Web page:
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“The world is my country, to hate rascals is my religion” he once said, and for more than forty years—before he mysteriously vanished—he blasted away at the delusions, pretentions, posturings, hopes, dreams, foibles, and institutions of all mankind. His name was Ambrose Bierce …
April 1977 | Volume 28, Issue 3
It was especially in regard to the uselessness of trying to protect or educate what he called the “booboisie” that Mencken agreed with his friend Bierce. “The longer I live the more I am convinced,” Mencken wrote the muckraker Upton Sinclair, “that the common people are doomed to be diddled forever.” Bierce was and always remained a staunch conservative, but he avoided the pretense and piousness with which most followers of that faith clothe themselves.
In March, 1887, young William Randolph Hearst came diffidently to Bierce’s apartment in Oakland to try to induce the famous wit to revive his popular “Prattle” column. Hearst was convinced, and correctly, that Bierce’s excoriations would enliven the Examiner , which Hearst was determined to build into as powerful a force as Pulitzer’s New York World . He promised Bierce that his work would not be altered and that it would run on the editorial page, thus offering Bierce the ideal platform from which to attack all his favorite enemies and particularly their common enemy, Collis Huntington’s Southern Pacific Railroad, referred to throughout California as “the octopus” long before Frank Norris’ 1901 novel.
Bierce went to work for Hearst at once and could not have been happier to be fighting again, for in the felicitous phrase of his biographer Richard O’Connor, his favorite role was that of a “lion against the Christians.”
Despite the warnings of the Examiner ’s libel lawyers, Hearst usually gave Bierce the absolute freedom, from editing that he had promised him. When he did not, Bierce inevitably resigned—only to be rehired immediately at an increased salary. In one “Prattle” column Bierce complained about a California product: “The wine of Arpad Haraszthy has a bouquet all its own. It tickles and titillates the palate. It gurgles as it slips down the alimentary canal. It warms the cockles of the heart, and it burns the sensitive lining of the stomach.”
Told by the libel lawyers that even Hearst insisted he run a retraction, Bierce did: “The wine of Arpad Haraszthy does not have a bouquet all its own. It does not tickle and titillate the palate. It does not gurgle as it slips down the alimentary canal. It does not warm the cockles of the heart, and it does not burn the sensitive lining of the stomach.”
Throughout his career and since, Bierce’s critics have maintained that his attacks were too personal, too ad hominem . His own answer to the charge is the most instructive: “I care nothing for principles. … What concerns our happiness and welfare, as affectable by our fellow men, is conduct. ‘Principles, not men,’ is a rogue’s cry; rascality’s counsel to stupidity, the noise of the duper duping his dupe. … Sin … is already universally known to be wicked. … Sin is not at all dangerous to society; what does the mischief is the sinner. … I would no more attack it than I would attack an isosceles triangle. … I have no quarrel with abstractions; so far as I know they are all good citizens.”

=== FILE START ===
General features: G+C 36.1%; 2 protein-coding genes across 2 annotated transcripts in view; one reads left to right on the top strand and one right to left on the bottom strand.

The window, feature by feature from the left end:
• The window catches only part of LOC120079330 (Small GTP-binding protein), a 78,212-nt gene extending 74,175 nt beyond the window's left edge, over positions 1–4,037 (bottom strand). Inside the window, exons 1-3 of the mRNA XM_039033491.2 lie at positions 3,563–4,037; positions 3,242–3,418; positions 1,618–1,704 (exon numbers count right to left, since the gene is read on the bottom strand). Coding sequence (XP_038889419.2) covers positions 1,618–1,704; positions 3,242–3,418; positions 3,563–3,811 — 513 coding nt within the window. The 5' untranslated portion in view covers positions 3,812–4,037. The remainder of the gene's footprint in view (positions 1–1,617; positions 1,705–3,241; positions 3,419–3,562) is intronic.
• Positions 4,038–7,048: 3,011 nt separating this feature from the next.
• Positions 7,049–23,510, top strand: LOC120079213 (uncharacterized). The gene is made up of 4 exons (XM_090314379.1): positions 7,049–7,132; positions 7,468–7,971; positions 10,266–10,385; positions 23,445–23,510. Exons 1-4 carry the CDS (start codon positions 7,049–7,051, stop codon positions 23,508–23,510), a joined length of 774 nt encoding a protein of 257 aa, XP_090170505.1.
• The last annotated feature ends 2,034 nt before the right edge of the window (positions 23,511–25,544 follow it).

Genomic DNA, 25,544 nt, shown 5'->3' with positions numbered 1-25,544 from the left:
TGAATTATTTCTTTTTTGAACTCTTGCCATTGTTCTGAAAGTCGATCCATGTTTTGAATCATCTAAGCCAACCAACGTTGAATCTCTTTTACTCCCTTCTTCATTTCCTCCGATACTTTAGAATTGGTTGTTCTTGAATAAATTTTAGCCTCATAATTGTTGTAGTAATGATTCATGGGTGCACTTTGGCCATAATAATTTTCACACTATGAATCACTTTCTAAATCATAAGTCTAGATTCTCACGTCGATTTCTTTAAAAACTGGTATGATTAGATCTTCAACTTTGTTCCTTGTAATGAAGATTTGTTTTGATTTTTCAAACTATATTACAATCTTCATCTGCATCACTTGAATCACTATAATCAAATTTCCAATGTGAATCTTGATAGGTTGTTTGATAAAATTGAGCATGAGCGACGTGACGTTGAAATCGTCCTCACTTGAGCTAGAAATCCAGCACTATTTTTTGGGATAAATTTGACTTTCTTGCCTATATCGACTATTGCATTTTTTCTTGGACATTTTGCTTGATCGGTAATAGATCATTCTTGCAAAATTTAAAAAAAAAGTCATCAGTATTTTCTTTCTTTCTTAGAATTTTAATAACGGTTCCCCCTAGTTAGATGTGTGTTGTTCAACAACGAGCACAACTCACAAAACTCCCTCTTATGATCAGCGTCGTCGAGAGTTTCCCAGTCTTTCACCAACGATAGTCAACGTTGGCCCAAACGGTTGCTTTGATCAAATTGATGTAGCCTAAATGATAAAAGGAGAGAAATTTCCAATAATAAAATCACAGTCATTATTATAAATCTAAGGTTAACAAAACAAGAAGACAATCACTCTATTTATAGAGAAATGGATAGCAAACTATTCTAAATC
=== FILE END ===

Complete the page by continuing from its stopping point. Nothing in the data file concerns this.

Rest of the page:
Perhaps the most telling attacks on Bierce himself came from his old drinking companion and sometime fellow-Hearstling, Arthur McEwen, who charged that Bierce “had been for half a lifetime knocking over sparrows with an elephant rifle. … He is most at home when breaking butterflies on the wheel, when torturing poor poetasters and female scribblers of verse, who but for him would remain unheard of. He is matchless in his petty trade of village critic and scold … what is left is a millionaire’s lackey, whose soul is cankered with disappointment at his own emptiness, and whose narrow mind is ulcerated with envy of writers who are out of livery.”
The charge that many of his enemies were weak and would have remained forever unknown had he not immortalized them is incontrovertible, but he also attacked giants quite as fearlessly, for example when in 1896 he went to Washington, D.C., to lead Hearst’s war on the Funding Bill which Collis P. Huntington had had introduced into the Congress and which, if it passed, would have spared Huntington the bother of repaying to the United States government some $75 million he owed.
Among the great robber barons, Huntington was in one way the most appealing. Unlike Rockefeller, Vanderbilt, Stanford, and Gould, he was absolutely candid. “Everything that is not nailed down is mine,” he boasted, “and anything I can pry loose is not nailed down.” He was equally open about his methods, most especially bribery, as about his goals.
None of Bierce’s invective surpasses that which he leveled at Huntington: “Mr. Huntington is not altogether bad. Though severe, he is merciful. He says ugly things of the enemy, but he has the tenderness to be careful that they are mostly lies.”
Because, like all of those to whom Bierce contemptuously referred as the “railrogues,” Huntington had found that direct and generous bribes were the most effective means of getting whatever he wanted, he concluded that Bierce too was for sale. In February, 1896, on the steps of the Capitol he offered the writer a series of ascending sums to stop writing about the Southern Pacific, and to each offer Bierce shook his head disdainfully.